A comprehensive methodology for assessing true differences in coping for African American patients with cancer — ASN Events

A comprehensive methodology for assessing true differences in coping for African American patients with cancer (#276)

Carolyn A. Heitzmann 1 , Thomas V. Merluzzi 2 , Jeffrey Patton 2 , Alison Cheng 2 , Errol J. Philip 3
  1. University of Delaware, Newark, Delaware, USA
  2. Department of Psychology, University of Notre Dame, Notre Dame, Indiana, USA
  3. Memorial Sloan Kettering Cancer Center, New York, NY, United States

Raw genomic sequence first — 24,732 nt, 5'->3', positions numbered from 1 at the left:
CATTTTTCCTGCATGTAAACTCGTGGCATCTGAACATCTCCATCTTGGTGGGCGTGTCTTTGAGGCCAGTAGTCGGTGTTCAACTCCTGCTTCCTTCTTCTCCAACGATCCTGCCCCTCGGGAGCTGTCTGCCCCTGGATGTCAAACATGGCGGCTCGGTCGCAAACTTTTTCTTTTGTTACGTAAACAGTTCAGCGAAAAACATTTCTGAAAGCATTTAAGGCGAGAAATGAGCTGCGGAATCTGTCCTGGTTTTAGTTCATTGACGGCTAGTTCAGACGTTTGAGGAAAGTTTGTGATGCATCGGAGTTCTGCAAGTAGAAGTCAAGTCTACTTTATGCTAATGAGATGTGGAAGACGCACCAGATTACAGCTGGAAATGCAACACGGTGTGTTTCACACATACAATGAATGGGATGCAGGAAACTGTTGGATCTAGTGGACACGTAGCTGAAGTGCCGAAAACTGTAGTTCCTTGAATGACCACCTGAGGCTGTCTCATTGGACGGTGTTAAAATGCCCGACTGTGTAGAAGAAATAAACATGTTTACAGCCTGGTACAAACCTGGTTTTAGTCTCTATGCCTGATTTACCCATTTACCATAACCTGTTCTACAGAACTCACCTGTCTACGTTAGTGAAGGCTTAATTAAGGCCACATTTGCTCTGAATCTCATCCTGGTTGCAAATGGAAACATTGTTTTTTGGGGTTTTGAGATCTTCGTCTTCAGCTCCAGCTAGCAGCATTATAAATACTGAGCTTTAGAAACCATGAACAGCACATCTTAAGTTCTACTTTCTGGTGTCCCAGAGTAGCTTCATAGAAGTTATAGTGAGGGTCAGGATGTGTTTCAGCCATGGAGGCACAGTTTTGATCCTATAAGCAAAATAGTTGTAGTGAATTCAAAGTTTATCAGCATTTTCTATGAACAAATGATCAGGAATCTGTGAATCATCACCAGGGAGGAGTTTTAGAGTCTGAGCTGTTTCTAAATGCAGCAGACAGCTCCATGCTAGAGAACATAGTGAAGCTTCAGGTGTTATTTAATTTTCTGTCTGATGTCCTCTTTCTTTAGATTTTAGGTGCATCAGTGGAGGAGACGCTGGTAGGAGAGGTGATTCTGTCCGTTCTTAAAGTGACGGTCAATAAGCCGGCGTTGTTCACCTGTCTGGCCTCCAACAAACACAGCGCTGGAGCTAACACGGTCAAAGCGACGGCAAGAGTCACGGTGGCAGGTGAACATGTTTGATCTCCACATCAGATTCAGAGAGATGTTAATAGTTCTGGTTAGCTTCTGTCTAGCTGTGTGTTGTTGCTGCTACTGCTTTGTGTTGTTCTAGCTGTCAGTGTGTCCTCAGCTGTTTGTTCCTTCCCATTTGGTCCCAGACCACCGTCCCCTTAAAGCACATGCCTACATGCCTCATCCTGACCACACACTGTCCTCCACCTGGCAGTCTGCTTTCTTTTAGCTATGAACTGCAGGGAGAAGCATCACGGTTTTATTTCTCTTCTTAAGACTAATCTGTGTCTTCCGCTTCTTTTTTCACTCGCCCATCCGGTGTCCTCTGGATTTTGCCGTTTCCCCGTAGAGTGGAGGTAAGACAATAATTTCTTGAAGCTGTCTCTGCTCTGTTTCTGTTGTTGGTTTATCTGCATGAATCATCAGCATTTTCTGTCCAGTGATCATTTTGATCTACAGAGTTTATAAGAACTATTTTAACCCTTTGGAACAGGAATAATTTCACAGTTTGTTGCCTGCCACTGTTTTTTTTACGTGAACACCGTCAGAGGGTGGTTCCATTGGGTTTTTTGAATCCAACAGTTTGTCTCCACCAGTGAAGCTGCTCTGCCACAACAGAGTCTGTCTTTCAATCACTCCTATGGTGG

Health disparities exist across many health care and disease outcomes in the USA, many of which impact the African American population. Health disparity research and medical practice has primarily focused on disease morbidity and mortality; however, there is limited analysis of disparities in more subjective, yet important, constructs such as coping, quality of life, and psychosocial adjustment. If true disparities or differences are evident in morbidity and mortality, then adequate measures of psychosocial constructs are essential in order to establish comprehensive models of health and disparities. A step-wise methodology is proposed that is mixed-method, comprehensive, and applicable to a variety of measures within the psychosocial domain. This model includes qualitative analysis of items, measurement invariance analysis, and item response theory analysis. The first step is a thorough qualitative analysis of items – noting those items that African American and Caucasians identify as important, less relevant, confusing, or difficult to understand, and so on. This comparative analysis is followed by Measurement Invariance (MI) between groups in which successive levels from weak to strong invariance are tested in the following pattern: 1) structural invariance, 2) factorial invariance (invariance of the factor loadings, 3) invariance of slopes, and finally 4) invariance of residuals. Finally, item response theory analysis is performed with a focus on Differential Item Functioning. An example of this comprehensive disparity analysis will be presented using the Cancer Behavior Inventory (CBI), a 33-item measure of self-efficacy for coping with cancer, as a test measure. The CBI was tested across groups of African American (AA; N = 124) and White (W; N = 188) low-income cancer patients. Multigroup Confirmatory Factor Analysis (MGCFA) was performed as a function of patient ethnicity. The results indicated that the CBI exhibited structural but not factorial invariance. Subsequently, an Item Response Theory (IRT) approach to Differential Item Functioning (DIF) was conducted on the CBI across AA (N = 245) and W (N = 407) groups. DIF was flagged for three items. Though these items did not impact CBI scores substantially at the scale level, a discussion of how these items were tested in terms of their influence on scale scores will be presented. This project provides a modern, sophisticated methodological approach to testing disparities in health related constructs and allows for the interpretation of differences across racial groups.